Lima, Peru, South America
Founded: Spanish conquistador Francisco Pizarro founded the city in 1535
Location: On southern bank of the Río Rímac (Rimac River), bounded by the Pacific Ocean on the west and the foot of the Andes Mountains on the east, in the coastal zone of central Peru, South America.
Time Zone: Four hours behind Greenwich Mean Time (GMT). Daylight Savings Time is observed from January to April.
Ethnic Composition: 15% white, 37% mestizo (Indian-European mix), 45% indigenous people of Peru, and small numbers of Asians and blacks
Elevation: 154 meters (about 500 feet)
Latitude and Longitude: 12°0'S, 77°2'W
Climate: The cool offshore Peru Current (also known as the Humboldt Current) affects the climate of the city all year long. From April to December, a cool air mass off the Pacific shrouds Lima with garúa, a dense sea mist that blots the sun and rusts exposed metal. During the summer months of January through March, Lima gets more sunshine, but humidity becomes unbearable. Humidity is high for most of the year, remaining well above 60 percent.
Temperature: Winter temperature ranges from 60° to 64°F (16° to 18°C); summer temperature ranges from 70° to 80°F (21° to 27°C).
Average Annual Precipitation: About 2 inches (50 mm) per year. Rain is often the result of condensation of the garúa.
Government: Mayor and district council. As the nation's capital, Lima is home to the President of the Republic and Congress.
Weights and Measures: Metric system
Monetary Units: The Nuevo Sol (about 3.5 soles per US dollar in January 2000). Notes come in denominations of 10, 20, 50, and 100 soles. Coins come in denominations of 1, 5, 10, and 50 centimos, and 1 sol. The US dollar is widely accepted and openly traded.
Telephone Area Codes: 51 (country); 14 (city)
The Pan-American Highway crosses through Lima. Buses take about 24 hours to reach both the Ecuadorian and Chilean borders.
Regional buses and trains depart from Lima to all corners of the country. The Central Railway of Peru has the highest standard-gauge railway in the world. From Lima, it climbs the Andes to La Oroya. The city is connected to the port of Callao by the oldest railway line (1851) in South America.
Area: 3,900 sq km (1,506 sq mi)
Ethnic composition: Approximately 15% white; 37% mestizo (Indian-European mix); 45% indigenous people of Peru; and small numbers of Asians and blacks
World population rank1: 26
Percentage of national population2: 29.0%
Average yearly growth rate: 2.2%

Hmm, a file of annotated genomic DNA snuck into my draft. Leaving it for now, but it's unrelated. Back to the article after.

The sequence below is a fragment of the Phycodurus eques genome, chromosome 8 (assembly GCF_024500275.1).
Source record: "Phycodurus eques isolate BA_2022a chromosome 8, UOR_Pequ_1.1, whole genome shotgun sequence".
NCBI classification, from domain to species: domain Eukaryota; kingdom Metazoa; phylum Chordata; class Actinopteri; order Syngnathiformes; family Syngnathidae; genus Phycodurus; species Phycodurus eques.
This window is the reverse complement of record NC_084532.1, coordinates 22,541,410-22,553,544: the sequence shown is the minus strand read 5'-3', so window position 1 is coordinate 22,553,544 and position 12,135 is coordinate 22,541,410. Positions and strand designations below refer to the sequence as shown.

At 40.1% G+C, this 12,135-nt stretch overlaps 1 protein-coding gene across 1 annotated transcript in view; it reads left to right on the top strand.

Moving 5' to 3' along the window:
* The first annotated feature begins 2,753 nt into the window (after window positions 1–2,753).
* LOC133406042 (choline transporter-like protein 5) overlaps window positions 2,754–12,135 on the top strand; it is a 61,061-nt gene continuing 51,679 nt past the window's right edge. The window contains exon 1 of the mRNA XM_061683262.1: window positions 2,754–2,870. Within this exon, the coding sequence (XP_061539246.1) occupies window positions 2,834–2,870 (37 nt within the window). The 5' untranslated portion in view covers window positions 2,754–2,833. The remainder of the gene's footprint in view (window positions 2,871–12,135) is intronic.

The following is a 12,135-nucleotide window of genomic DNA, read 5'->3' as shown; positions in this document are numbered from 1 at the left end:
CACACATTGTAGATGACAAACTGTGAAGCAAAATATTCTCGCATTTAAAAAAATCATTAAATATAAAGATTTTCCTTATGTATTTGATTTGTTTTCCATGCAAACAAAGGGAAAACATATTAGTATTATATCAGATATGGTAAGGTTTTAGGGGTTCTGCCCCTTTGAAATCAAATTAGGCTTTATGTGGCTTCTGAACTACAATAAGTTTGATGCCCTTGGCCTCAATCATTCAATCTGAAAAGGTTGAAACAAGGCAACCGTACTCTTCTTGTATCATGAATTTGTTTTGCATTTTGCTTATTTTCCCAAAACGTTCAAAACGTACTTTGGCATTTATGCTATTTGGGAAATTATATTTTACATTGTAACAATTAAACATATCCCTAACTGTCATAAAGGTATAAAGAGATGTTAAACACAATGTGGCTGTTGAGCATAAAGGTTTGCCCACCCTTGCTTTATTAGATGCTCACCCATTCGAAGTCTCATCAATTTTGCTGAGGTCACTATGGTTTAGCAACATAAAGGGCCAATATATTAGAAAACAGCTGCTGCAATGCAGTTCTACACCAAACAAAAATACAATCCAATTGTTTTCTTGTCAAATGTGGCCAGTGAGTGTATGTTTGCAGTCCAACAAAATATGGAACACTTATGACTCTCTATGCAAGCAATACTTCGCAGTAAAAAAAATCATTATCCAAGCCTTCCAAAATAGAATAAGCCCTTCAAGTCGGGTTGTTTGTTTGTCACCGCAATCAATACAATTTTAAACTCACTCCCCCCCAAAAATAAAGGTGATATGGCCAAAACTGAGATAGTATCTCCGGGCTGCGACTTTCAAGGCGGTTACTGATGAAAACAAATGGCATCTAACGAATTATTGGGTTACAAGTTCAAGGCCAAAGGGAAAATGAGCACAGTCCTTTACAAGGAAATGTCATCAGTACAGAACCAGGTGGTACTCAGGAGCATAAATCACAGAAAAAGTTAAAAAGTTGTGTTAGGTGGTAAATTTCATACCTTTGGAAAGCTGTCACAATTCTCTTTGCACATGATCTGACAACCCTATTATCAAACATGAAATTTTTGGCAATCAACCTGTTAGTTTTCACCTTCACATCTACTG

Nicknames: The name of the city is a corruption of the Quechua Indian name Rímac, which means "Talker." Many residents informally call the city el pulpo (octopus) for its tremendous size. Its residents are known as Limeños.
The Jorge Chávez International Airport is about 13 kilometers (eight miles) from the heart of the city, in the municipal district of Callao. Several airlines, including major U.S. carriers, travel to Lima daily.
Callao, located in the Lima metropolitan area, is home to the nation's most important port. Three floating docks have lifting capacities between 1,724 and 4,082 metric tons (1,900 and 4,500 tons). It also hosts more than 40 workshops for marine and industrial repair work.
Lima is a megalopolis that is difficult to navigate. The city only has one highway and has not invested in large-scale transportation systems, like underground metro or light rail. There are dozens of bus lines that connect different parts of the city, but buses are often crowded and uncomfortable. Roads are often clogged with traffic.
While in Lima, visitors will want to see the Church and monastery of San Francisco, the Palacio De Gobiernor, San Martin Square, and the Gold Museum of Peru. Other sites rich in Peruvian history and culture include the Rafael Larco Herrera Museum, the National Museum of Anthropology and Archaeology, the National Museum of the Republic, the Museum of Peruvian Culture, and the Museum of the Inquisition. Parque Central is a relaxing out-door spot for visitors in the suburb of Miraflores.
Lima is not known for its shopping scene. The city's wealthier neighborhoods and districts have the same types of stores found in the United States, including modern shopping malls.
Health is a matter of class. Wealth-ier residents can afford good health care, and many of them often travel abroad for treatment. Millions of Limeños have little access to health care. There are 119 hospitals in the metropolitan area, with 2.7 physicians per 1,000 residents. Unhealthy conditions have led to cholera outbreaks. Tuberculosis is common among the poorest Limeños.
Soccer (futból) is by far the most popular sport in Lima. Professional teams are closely followed by Limeños, especially the home teams of Alianza Lima and Universitaria. The game transcends class, and neighborhood matches are found in just about any available open space.
The symphony plays at the Lima's municipal theater, which also hosts ballet, opera, and theater performances. The city also has many peñas, nightclubs that feature folk music.
While Peru's social problems have hampered tourism, thousands of people still come to this fascinating South American country. Lima is an important port of call. In 1998, 819,530 visitors from other nations came to Peru, and about 483,000 of them stopped in Lima. The average visitor to Peru stays 13.5 days, and spends about $1,100. In 1998, tourists spent more than $900 million.
New Year's Day
Lord of the Earthquakes
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Peru's Chamber of Commerce. [Online] Available http://www.camaralima.org.pe (accessed February 1, 2000).
Peru's National Institute of Statistics and Information. [Online] Available http://www.inet.gov.pe (accessed February 1, 2000).
1700 Massachusetts Ave. NW.
Washington D.C. 20008
Camara Nacional del Turismo
Santander 170, Lima 18, Peru
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